In the third year of Cyrus king of Persia, a revelation was given to Daniel (who was called Belteshazzar). Its message was true and it concerned a great war.  The understanding of the message came to him in a vision.

Daniel 9:1-27

What did you dream you would be when you grew up when you were younger?  Was it the big six: teacher, actor, astronaut, firefighter, chef, or ballerina.  How many of us reached that dream?  Sometimes we find the reality not what we dreamt it would be, so we reached for something else.  I don’t think Daniel in all his wildest dreams, would ever have thought he would be a Babylonian Wise man, now in a position of great power, a co-ruler over large expansive empire.  This is where we find ourselves today in Daniel 9.  Again, Daniel is being flooded with a sense of the reality of life, not as he would wish it or like it to be.  Daniel was a realist about himself, the nature of those he knew and loved.  It is why I think we find Daniel so often at prayer.  Today we get a chance to look over his shoulder, getting the inside scoop on what exactly Daniel prays about. He starts by getting his soul oriented before God.  Verse 4-6

I prayed to the Lord my God and confessed: “Lord, the great and awesome God, who keeps his covenant of love with those who love him and keep his commandments, we have sinned and done wrong. We have been wicked and have rebelled; we have turned away from your commands and laws. We have not listened to your servants the prophets, who spoke in your name to our kings, our princes and our ancestors, and to all the people of the land.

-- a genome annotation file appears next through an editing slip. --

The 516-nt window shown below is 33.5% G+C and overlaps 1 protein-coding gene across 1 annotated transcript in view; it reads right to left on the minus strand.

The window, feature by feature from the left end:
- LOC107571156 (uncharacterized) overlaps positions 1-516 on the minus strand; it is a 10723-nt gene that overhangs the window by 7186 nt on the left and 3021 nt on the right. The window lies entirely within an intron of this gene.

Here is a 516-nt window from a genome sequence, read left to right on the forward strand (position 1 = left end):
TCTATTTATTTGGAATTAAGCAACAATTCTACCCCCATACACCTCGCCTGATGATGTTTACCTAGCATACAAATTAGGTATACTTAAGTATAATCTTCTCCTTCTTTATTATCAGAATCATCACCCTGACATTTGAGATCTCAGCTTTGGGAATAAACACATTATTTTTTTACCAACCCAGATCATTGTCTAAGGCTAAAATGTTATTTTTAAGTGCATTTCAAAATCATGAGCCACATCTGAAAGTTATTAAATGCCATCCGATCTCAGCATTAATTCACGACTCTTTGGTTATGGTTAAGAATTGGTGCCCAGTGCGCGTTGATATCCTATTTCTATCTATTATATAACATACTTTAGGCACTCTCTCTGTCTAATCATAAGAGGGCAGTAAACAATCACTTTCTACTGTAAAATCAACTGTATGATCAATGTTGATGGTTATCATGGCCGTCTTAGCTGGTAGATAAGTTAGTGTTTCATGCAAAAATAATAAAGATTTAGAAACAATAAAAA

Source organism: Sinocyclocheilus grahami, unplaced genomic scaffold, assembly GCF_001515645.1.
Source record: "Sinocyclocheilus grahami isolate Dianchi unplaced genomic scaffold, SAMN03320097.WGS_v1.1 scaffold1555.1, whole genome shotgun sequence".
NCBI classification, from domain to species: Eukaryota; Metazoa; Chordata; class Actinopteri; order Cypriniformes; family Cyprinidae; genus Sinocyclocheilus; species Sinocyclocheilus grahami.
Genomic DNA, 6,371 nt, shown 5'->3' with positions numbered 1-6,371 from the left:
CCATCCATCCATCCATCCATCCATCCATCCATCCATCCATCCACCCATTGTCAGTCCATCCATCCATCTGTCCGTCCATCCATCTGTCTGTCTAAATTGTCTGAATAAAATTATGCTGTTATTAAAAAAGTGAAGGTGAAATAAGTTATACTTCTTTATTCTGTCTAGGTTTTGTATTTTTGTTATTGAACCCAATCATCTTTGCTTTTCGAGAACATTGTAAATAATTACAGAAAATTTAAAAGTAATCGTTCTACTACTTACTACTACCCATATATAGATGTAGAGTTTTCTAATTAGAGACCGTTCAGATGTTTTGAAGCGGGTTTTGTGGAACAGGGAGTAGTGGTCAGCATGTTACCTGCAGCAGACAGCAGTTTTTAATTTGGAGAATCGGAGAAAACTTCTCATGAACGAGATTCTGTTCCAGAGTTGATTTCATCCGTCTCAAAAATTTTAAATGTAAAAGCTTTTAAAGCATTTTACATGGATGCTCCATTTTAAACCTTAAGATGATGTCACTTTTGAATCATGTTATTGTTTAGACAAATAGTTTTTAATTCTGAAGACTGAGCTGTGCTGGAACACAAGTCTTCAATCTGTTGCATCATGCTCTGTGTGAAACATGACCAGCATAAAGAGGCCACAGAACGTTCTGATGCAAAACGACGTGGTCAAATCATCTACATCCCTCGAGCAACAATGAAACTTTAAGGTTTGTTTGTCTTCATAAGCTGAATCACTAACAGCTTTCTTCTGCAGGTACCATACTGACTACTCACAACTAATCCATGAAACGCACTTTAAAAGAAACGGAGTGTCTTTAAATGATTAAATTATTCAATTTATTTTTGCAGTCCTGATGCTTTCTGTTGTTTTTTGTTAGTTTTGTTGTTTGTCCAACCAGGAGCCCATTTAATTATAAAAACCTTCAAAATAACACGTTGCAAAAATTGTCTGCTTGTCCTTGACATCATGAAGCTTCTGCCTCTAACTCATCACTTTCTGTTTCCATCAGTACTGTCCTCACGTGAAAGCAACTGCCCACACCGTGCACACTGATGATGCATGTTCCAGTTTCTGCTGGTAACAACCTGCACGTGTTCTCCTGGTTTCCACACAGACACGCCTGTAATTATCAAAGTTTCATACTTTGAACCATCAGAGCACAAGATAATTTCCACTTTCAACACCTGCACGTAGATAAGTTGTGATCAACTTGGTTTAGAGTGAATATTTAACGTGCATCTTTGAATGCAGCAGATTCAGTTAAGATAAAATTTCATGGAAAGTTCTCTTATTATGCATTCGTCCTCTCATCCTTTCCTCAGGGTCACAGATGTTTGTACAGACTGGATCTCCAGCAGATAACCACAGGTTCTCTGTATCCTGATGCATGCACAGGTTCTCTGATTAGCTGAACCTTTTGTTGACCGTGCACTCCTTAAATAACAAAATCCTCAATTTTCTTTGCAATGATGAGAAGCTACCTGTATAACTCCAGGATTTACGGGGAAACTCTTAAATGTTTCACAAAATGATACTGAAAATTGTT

Daniel 8:1-27

Are you someone who likes solving mysteries? When you watch one of those detective shows on TV are you the one whose usually worked it all out before anyone else has?  When you come across something like a word or an idea you’ve never understood before, do you reach for Google to find out something more about it? Or Like those cryptic crosswords, where we’re given clues to guess what the word is.  Sand Balfour of The guardian Newspaper gives these tips if you want to get better at solving them “…what no one ever tells you is this: the answer is right in front of you – by definition. Every crossword clue contains a definition of the answer you're looking for. All you have to do is find it . .

  1. Read the clue. Then read it backwards. 2.Think about the rest of the clue. The part of the clue that is not the definition is known as the subsidiary indicator.  3. Harden your heart against the setter's siren charms.  4. Repeat step three.  5. Look at the number of letters. Ten-letter solutions are longer than five-letter solutions. I know it sounds obvious, but it should shape your thinking. A 10-word clue for a three-letter solution should alert you to something.[1]

Sometimes these chapters from Daniel can feel like we’re trying to solve a cryptic crossword about a ram with 2 horns and a goat with one horn between its eyes that charges the ram and tramples it underfoot.  This is where we find ourselves this morning in Daniel 8 as Daniel is presented with another vision while seeing the end in sight.  We are swept up with these images that are meant to be capturing us as a picture book, not a puzzle book.  Daniel 8 grabs our attention about the reality of spiritual warfare.  It is not something we will totally figure out or that we will understand all of it.  As we read in Daniel 8:1-4

Daniel 7:1-28